“The Google Effect” describes how we no longer know what we know, simply because we know we can find it. We remember where to find things rather than the things themselves. We use “external memory systems,” which used to mean other people who knew things. An article in the Journal of Science describes this phenomenon:
“The Internet has become a primary form of external or transactive memory, where information is stored collectively outside ourselves.”
At work, we hoard information and documents in files we think we’ll remember because we are afraid that if we store them somewhere else we won’t be able to find them again, and we know we won’t remember everything in the documents. That’s a problem, because eventually we have to remember where we stored them. Sound familiar?
The problem is only getting worse. Every day there are 2.5 quintillion bytes of data created in the world, according to a 2012 study, which also found that more than 90 percent of data in the world had been created in the prior two years.
To get a visual on what 2.5 quintillion looks like, write 2,5 on a sheet of paper and follow it with 17 zeros: 2,500,000,000,000,000,000.
Bytes make up information, and information used for our decision making is considered knowledge. If we want to be expert about anything, we have to become expert at ingesting and assimilating information about it, rapidly.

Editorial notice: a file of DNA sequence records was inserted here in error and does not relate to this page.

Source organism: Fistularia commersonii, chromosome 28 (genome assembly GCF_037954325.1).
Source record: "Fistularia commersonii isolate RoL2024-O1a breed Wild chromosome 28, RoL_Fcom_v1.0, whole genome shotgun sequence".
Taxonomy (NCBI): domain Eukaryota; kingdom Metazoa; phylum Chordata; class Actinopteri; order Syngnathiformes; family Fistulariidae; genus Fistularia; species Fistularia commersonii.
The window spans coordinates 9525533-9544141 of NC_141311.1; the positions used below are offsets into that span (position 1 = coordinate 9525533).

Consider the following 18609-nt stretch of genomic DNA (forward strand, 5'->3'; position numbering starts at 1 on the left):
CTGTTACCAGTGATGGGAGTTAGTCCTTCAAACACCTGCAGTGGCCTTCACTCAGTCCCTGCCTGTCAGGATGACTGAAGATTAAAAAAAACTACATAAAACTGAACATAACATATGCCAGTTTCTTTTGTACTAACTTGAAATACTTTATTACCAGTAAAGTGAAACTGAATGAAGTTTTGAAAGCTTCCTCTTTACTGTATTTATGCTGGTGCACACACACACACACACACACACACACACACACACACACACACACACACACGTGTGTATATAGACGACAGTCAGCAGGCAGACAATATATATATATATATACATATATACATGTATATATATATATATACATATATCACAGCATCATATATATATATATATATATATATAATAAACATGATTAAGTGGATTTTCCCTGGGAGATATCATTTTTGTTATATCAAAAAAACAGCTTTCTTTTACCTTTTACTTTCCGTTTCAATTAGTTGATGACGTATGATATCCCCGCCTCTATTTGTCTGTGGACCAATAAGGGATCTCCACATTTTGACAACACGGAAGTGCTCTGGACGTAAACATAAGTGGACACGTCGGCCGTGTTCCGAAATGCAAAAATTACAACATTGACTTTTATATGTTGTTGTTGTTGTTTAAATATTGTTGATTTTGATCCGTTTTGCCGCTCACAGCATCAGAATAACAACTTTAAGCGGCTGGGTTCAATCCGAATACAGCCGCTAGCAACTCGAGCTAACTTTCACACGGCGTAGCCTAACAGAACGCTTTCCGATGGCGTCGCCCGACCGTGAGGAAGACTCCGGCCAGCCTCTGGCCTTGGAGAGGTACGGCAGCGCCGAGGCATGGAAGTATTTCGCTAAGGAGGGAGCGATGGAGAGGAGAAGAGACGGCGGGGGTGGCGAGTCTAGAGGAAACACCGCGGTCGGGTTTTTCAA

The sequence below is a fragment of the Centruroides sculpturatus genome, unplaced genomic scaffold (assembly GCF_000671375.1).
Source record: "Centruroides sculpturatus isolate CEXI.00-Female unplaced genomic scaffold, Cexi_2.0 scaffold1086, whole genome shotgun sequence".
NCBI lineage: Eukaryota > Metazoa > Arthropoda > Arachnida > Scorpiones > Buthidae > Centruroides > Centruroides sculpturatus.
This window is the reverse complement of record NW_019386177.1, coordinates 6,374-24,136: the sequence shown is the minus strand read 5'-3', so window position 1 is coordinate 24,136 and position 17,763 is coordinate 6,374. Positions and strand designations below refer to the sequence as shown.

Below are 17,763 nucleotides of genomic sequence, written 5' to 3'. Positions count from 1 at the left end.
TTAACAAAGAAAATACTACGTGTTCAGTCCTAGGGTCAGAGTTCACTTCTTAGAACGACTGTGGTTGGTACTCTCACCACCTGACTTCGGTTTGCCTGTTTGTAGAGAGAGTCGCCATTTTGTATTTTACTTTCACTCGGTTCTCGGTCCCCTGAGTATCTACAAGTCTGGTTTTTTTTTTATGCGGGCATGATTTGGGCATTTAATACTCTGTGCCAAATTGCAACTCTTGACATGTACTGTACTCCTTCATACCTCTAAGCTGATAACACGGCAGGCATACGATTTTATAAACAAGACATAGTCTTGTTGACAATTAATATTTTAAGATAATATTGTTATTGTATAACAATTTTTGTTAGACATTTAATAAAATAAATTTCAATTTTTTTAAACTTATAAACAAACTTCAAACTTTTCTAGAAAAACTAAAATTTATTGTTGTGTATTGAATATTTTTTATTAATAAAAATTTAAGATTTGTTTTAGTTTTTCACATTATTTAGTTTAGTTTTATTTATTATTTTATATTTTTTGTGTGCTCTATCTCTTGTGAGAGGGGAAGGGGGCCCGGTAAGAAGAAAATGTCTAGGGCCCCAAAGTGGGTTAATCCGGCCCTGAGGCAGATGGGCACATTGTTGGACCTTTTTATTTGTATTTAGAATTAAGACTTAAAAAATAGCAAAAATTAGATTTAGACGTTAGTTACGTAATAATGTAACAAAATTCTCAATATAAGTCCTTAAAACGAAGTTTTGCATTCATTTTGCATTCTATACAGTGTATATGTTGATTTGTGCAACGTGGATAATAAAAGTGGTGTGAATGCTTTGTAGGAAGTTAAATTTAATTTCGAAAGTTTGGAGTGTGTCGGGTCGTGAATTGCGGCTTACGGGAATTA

Next consider rates of change. Of course these will vary by uncountable factors; however in some databases, it’s not unusual to see 80 percent change in a single day.
At work, we obviously have a subset of all the data in the world. Considering that the vast majority of data created is unstructured, meaning it can’t be housed in a nice, neat database, we add significant complexity.
With all of this data creation, change and complexity, and as we learn about information which either finds us (push), or which we find (pull), somewhat miraculously—so are other people, each of whom may have a unique perspective on what they learn. Learning encourages new knowledge creation, often in the form of unstructured words. Again, unstructured documents are created, stored, changed.
But don’t worry, there is an answer that can help you cope. It’s called the Intranet of Everywhere, your very own transactive memory at work, which can keep you updated on changes, organize and recommend what you need to know, as well as who knows it. Your very own external memory. You won’t even need to remember where to go to find it, because it will always be with you, on whatever device and in whatever system you’re working.
How would the Intranet of Everywhere make your work-life easier?